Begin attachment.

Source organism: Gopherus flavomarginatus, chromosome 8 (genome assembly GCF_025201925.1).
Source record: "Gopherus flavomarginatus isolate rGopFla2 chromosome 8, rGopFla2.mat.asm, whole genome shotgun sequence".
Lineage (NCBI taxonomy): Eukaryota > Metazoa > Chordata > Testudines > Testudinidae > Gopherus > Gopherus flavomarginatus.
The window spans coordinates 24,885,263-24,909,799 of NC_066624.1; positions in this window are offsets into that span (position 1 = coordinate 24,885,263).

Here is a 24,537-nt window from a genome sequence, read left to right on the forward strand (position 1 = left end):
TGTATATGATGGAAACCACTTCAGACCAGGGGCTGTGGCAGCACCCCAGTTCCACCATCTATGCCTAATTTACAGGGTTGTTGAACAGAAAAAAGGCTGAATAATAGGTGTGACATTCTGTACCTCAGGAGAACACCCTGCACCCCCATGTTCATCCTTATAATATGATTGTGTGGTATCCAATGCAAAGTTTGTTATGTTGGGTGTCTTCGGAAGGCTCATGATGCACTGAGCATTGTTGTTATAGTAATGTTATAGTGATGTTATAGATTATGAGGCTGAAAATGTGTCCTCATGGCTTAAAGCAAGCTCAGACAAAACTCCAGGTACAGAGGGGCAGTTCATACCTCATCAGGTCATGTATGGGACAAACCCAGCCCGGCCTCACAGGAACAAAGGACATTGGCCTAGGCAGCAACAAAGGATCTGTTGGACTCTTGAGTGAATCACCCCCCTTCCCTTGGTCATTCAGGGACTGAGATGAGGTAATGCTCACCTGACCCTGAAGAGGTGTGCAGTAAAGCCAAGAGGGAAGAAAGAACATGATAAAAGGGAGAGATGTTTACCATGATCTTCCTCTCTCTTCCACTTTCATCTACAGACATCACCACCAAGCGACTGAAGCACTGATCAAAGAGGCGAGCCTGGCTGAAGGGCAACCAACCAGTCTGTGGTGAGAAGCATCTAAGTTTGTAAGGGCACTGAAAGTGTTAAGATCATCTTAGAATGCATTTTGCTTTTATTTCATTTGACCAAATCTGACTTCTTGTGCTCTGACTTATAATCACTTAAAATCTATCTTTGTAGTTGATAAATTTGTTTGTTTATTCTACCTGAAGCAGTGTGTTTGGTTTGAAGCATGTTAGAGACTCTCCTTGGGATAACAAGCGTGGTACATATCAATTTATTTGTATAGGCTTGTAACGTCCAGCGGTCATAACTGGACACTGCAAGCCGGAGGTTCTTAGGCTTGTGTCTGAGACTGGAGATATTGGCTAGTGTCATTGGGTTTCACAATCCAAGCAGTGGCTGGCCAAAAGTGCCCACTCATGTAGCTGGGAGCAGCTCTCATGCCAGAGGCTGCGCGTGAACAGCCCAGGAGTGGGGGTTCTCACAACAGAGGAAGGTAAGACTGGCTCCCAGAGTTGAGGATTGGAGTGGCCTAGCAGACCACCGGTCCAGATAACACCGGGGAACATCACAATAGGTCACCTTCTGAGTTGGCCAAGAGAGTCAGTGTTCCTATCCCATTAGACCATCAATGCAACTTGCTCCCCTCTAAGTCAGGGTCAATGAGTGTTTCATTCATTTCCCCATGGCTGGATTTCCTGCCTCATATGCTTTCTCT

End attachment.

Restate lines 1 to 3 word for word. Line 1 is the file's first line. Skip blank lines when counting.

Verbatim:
Source organism: Gopherus flavomarginatus, chromosome 8 (genome assembly GCF_025201925.1).
Source record: "Gopherus flavomarginatus isolate rGopFla2 chromosome 8, rGopFla2.mat.asm, whole genome shotgun sequence".
Lineage (NCBI taxonomy): Eukaryota > Metazoa > Chordata > Testudines > Testudinidae > Gopherus > Gopherus flavomarginatus.